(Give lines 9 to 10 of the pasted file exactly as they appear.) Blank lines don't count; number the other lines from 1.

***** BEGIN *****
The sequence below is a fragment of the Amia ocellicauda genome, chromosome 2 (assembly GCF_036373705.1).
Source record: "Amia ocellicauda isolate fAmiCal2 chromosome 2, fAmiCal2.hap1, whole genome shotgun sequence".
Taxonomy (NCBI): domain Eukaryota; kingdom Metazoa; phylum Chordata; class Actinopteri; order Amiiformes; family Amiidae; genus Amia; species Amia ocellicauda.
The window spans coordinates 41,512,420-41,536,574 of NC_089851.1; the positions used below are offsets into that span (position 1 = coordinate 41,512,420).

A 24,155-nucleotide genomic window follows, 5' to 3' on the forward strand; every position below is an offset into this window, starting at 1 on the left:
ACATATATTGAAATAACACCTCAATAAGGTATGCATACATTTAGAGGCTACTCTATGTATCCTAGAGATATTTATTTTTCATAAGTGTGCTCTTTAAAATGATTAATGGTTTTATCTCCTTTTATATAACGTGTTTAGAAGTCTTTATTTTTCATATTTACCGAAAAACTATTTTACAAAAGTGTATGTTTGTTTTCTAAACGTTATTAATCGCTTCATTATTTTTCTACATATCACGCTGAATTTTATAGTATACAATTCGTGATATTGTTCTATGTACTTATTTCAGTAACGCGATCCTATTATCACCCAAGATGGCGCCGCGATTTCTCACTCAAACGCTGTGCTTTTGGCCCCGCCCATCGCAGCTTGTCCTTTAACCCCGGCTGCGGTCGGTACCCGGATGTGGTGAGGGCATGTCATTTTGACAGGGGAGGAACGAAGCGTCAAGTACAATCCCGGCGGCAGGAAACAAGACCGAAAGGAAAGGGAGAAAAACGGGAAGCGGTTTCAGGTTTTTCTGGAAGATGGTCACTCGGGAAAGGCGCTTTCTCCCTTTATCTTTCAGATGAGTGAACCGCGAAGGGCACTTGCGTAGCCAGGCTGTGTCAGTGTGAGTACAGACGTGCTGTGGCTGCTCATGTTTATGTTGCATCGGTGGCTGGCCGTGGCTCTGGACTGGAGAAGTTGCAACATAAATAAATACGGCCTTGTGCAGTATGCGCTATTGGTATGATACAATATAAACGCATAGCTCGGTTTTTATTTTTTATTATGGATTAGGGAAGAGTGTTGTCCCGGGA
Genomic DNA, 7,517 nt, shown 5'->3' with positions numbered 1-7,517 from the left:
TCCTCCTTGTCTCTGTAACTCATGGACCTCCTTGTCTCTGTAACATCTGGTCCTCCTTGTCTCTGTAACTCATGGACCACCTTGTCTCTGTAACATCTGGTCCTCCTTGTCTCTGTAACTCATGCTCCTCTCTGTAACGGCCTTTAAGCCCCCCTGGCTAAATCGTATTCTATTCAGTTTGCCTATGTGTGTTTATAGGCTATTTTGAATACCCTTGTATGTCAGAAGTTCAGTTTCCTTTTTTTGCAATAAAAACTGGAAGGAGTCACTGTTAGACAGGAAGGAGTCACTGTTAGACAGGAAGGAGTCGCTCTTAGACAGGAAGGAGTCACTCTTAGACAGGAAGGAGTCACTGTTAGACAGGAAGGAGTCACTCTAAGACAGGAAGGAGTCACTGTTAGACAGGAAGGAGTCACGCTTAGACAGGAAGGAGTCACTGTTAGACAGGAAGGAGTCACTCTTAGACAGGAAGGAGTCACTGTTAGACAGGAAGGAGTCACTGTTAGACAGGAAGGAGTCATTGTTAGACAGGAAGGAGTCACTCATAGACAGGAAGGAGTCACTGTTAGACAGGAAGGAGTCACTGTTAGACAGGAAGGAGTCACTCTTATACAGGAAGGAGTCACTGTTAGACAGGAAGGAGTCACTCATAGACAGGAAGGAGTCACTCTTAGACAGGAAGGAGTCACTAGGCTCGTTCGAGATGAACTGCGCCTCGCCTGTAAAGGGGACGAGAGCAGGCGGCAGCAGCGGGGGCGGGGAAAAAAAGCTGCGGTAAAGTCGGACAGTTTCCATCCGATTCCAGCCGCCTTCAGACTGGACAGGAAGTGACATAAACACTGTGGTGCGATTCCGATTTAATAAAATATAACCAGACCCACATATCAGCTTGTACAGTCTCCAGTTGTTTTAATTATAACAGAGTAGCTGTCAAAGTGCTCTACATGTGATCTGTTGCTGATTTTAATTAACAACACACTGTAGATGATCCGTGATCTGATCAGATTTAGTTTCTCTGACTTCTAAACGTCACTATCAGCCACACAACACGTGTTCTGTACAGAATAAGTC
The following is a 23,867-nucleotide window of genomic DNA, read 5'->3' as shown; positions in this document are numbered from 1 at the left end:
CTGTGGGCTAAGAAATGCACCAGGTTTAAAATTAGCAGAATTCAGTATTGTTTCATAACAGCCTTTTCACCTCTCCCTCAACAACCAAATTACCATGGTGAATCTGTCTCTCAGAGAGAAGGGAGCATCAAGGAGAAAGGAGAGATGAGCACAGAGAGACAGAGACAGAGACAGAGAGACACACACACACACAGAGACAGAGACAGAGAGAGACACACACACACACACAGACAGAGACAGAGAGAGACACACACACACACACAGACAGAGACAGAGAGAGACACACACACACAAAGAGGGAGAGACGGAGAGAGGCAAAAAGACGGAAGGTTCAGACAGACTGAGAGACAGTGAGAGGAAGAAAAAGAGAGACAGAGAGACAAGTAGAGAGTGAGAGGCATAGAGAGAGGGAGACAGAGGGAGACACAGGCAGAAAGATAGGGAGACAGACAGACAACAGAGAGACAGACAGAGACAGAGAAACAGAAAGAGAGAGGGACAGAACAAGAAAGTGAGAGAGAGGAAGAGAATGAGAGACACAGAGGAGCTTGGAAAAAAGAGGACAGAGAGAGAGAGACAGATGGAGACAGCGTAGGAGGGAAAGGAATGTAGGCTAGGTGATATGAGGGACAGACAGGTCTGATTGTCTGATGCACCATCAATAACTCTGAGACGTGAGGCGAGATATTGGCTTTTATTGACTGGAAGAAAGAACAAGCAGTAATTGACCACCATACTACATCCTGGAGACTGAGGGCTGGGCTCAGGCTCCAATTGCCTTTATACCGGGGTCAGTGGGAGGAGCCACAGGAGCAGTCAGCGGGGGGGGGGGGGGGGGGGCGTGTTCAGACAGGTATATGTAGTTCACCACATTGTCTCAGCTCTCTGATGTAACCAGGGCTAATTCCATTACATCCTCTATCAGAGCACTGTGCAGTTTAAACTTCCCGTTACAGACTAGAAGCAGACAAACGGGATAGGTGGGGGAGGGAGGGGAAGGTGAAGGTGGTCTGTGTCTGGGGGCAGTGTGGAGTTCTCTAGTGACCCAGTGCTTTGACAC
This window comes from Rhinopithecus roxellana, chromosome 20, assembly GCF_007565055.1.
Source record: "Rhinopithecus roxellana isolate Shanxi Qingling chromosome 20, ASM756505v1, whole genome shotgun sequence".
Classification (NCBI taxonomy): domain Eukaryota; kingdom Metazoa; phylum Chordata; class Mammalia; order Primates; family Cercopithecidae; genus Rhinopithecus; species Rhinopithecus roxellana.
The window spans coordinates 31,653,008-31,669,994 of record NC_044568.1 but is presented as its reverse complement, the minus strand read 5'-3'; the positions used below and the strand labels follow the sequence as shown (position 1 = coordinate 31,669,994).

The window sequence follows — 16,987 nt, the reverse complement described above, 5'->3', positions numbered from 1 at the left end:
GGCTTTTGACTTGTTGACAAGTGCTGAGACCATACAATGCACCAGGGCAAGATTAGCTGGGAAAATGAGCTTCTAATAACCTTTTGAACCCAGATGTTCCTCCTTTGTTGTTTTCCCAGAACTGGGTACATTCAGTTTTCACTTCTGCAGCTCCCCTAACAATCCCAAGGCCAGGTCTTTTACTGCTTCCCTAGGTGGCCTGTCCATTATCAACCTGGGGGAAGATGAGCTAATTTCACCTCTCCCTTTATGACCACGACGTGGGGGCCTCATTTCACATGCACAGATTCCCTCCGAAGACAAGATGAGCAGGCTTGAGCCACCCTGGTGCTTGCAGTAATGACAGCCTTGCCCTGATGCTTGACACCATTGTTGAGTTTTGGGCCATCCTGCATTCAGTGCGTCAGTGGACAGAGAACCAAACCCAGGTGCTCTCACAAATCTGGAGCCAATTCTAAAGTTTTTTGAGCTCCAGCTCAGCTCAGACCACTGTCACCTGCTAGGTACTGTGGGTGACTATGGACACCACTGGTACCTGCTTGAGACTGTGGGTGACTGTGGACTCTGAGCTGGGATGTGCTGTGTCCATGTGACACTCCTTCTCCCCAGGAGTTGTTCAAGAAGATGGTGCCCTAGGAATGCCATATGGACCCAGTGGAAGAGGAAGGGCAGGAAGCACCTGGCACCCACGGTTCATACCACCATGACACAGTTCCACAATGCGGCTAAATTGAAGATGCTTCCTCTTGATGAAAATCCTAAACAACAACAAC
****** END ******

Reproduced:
The following is a 23,867-nucleotide window of genomic DNA, read 5'->3' as shown; positions in this document are numbered from 1 at the left end:
CTGTGGGCTAAGAAATGCACCAGGTTTAAAATTAGCAGAATTCAGTATTGTTTCATAACAGCCTTTTCACCTCTCCCTCAACAACCAAATTACCATGGTGAATCTGTCTCTCAGAGAGAAGGGAGCATCAAGGAGAAAGGAGAGATGAGCACAGAGAGACAGAGACAGAGACAGAGAGACACACACACACACAGAGACAGAGACAGAGAGAGACACACACACACACACAGACAGAGACAGAGAGAGACACACACACACACACAGACAGAGACAGAGAGAGACACACACACACAAAGAGGGAGAGACGGAGAGAGGCAAAAAGACGGAAGGTTCAGACAGACTGAGAGACAGTGAGAGGAAGAAAAAGAGAGACAGAGAGACAAGTAGAGAGTGAGAGGCATAGAGAGAGGGAGACAGAGGGAGACACAGGCAGAAAGATAGGGAGACAGACAGACAACAGAGAGACAGACAGAGACAGAGAAACAGAAAGAGAGAGGGACAGAACAAGAAAGTGAGAGAGAGGAAGAGAATGAGAGACACAGAGGAGCTTGGAAAAAAGAGGACAGAGAGAGAGAGACAGATGGAGACAGCGTAGGAGGGAAAGGAATGTAGGCTAGGTGATATGAGGGACAGACAGGTCTGATTGTCTGATGCACCATCAATAACTCTGAGACGTGAGGCGAGATATTGGCTTTTATTGACTGGAAGAAAGAACAAGCAGTAATTGACCACCATACTACATCCTGGAGACTGAGGGCTGGGCTCAGGCTCCAATTGCCTTTATACCGGGGTCAGTGGGAGGAGCCACAGGAGCAGTCAGCGGGGGGGGGGGGGGGGGGGCGTGTTCAGACAGGTATATGTAGTTCACCACATTGTCTCAGCTCTCTGATGTAACCAGGGCTAATTCCATTACATCCTCTATCAGAGCACTGTGCAGTTTAAACTTCCCGTTACAGACTAGAAGCAGACAAACGGGATAGGTGGGGGAGGGAGGGGAAGGTGAAGGTGGTCTGTGTCTGGGGGCAGTGTGGAGTTCTCTAGTGACCCAGTGCTTTGACAC